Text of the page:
True Blue: DuPont and the Color Revolution

Detail, “Save the Surface” campaign advertisement, The Literary Digest, 11 February 1928. Courtesy of Regina

Detail, “Save the Surface” campaign advertisement, The Literary Digest, 11 February 1928. Courtesy of Regina

As GM’s head colorist Towle issued a monthly forecast composed of a lively circular on general style trends and a statistical appendix listing car sales by color. Towle’s circulars went beyond a basic list of top-selling car colors; his detailed tabulations showed that consumer choices varied from region to region and from model to model. In a GM circular for June 1929, for example, he revealed that 87% of Pontiac buyers in the Pacific Northwest preferred shades of blue. In the Northeast only 17% of Buick buyers liked blue. The comparisons went on. Always a skeptic, Towle explained in the Society of Automotive Engineers’ trade journal that he checked dealers’ input against public taste as “revealed in the periodicals, in newspapers and over the radio as regards clothing, house furnishings and other articles.” His fashion antennae were always tuned to the consumer channel. Much about Towle’s method drew on hard facts, but much also depended on experience, intuition, and common sense.

Towle spent two years showing GM how to get a handle on the slippery matters of style, fashion, and taste. In 1930, however, he left GM to return to the Campbell-Ewald agency, this time to the Detroit office, where he specialized in outdoor advertising, including billboards and posters. He was happiest bridging color, design, and advertising. In 1934 he became founding director of the Division of Creative Design and Color at Pittsburgh Plate Glass, which created color schemes for appliances, layouts for showrooms and storefronts, new hues for paints and varnishes, and company advertising. He remained an important figure in the color revolution and extended its influence with his designs for industry, commerce, and architecture.

Duco Simplified with Munsell Colors

Towle’s successor at the Duco Color Advisory Service was another ad-man-turned-colorist, Howard Ketcham. A member of New York high society, Ketcham grew up in Manhattan and on Long Island and attended prestigious St. Paul’s School and Amherst College. From 1925 to 1927 he followed in Towle’s footsteps, working as art director for H. K. McCann while studying at the New York School of Design. In 1927 he joined the Duco office, where he worked until 1935. Then he established Howard Ketcham, Inc., a color consultancy in Rockefeller Center.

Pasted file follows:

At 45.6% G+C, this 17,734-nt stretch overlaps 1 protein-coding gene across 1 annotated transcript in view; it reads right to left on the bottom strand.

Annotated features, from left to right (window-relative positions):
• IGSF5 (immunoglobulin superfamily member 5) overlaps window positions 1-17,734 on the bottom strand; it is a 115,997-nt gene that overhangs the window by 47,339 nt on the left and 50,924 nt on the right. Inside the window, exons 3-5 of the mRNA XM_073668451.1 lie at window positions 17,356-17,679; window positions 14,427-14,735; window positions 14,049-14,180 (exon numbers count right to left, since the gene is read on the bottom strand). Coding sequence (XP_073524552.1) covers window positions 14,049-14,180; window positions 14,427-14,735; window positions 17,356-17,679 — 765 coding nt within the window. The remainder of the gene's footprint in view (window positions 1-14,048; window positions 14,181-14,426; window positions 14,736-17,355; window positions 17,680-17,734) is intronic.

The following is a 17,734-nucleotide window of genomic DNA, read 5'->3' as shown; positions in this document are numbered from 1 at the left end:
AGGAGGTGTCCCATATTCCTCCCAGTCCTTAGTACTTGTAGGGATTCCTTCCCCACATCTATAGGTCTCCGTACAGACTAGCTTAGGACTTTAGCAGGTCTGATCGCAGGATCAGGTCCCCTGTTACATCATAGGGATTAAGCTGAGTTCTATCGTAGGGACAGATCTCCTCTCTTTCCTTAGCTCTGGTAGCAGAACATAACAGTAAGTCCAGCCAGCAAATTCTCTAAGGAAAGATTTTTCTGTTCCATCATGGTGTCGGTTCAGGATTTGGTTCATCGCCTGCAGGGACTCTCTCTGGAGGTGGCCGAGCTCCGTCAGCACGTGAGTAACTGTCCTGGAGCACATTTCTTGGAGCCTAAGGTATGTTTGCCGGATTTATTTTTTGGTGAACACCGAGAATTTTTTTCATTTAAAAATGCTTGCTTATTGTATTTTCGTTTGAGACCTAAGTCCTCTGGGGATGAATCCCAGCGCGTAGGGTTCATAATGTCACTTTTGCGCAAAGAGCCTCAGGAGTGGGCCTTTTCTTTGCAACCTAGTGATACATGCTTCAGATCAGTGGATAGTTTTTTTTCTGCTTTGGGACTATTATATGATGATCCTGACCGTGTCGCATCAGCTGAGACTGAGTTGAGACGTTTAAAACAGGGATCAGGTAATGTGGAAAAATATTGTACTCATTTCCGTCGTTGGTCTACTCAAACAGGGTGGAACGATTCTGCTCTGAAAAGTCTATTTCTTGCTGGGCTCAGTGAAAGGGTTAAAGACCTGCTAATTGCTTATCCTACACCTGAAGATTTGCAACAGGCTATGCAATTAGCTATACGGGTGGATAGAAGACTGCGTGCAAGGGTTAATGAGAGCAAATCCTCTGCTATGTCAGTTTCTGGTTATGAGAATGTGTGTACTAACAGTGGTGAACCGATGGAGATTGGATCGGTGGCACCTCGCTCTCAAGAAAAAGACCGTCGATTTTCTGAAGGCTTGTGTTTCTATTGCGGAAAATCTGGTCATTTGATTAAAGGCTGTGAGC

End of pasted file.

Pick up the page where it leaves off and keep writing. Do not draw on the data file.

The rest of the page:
Ketcham inherited from Towle a color advisory service that stressed the market value of beauty as practiced in the industrial arts. Initially Ketcham continued these efforts through a joint project with Cheney Brothers, a silk mill that understood the fashion system. Cheney’s strategy pivoted on a three-tiered color portfolio: “novelties,” or new seasonal items, “second-season” lines, and “staples.” The high-fashion novelties, spun off the company’s color forecasts, yielded most of the profits. Over the years, Cheney’s sales director, Paul Thomas, had been very friendly to DuPont interests, supplying the firm with color forecasts for silk. Now he hoped that a tie-in with DuPont would clinch Cheney’s status as an industry leader. The Duco Color Advisory Service, in turn, expected to learn something about top-flight design and marketing.

In late 1928 DuPont announced a set of Duco car colors based on Cheney’s forecast for the following fall. It included Red Shadow Red, “a yellow red suitable for use with brown or beige, as a wire-wheel color or for striping,” and Sea Bubble, “a natural beige first developed by the silk industry which has received wide acceptance in the textile trade as well as in the automotive industry.” There were also Pewter Pot, Blu-Gray, Gray Gull, Bay Tree, Verdancia, Water Glo, and Lei Orange. The Cheney-DuPont palette continued Towle’s mission to augment DuPont’s cultural capital with high-class lines.

But although Ketcham recognized the importance of the industrial arts, this DuPont colorist also embraced the practices of the engineering profession (he was later called the father of color engineering). Alarmed at DuPont’s portfolio of 7,500 colors, Ketcham made simplification the raison d’être of the Duco Color Advisory Service. The trick lay in determining which colors resonated with the middle class, so as to both improve efficiency and increase sales. In his eight years as DuPont’s head colorist, Ketcham focused on rationalizing color forecasts and radically reducing the Duco palette.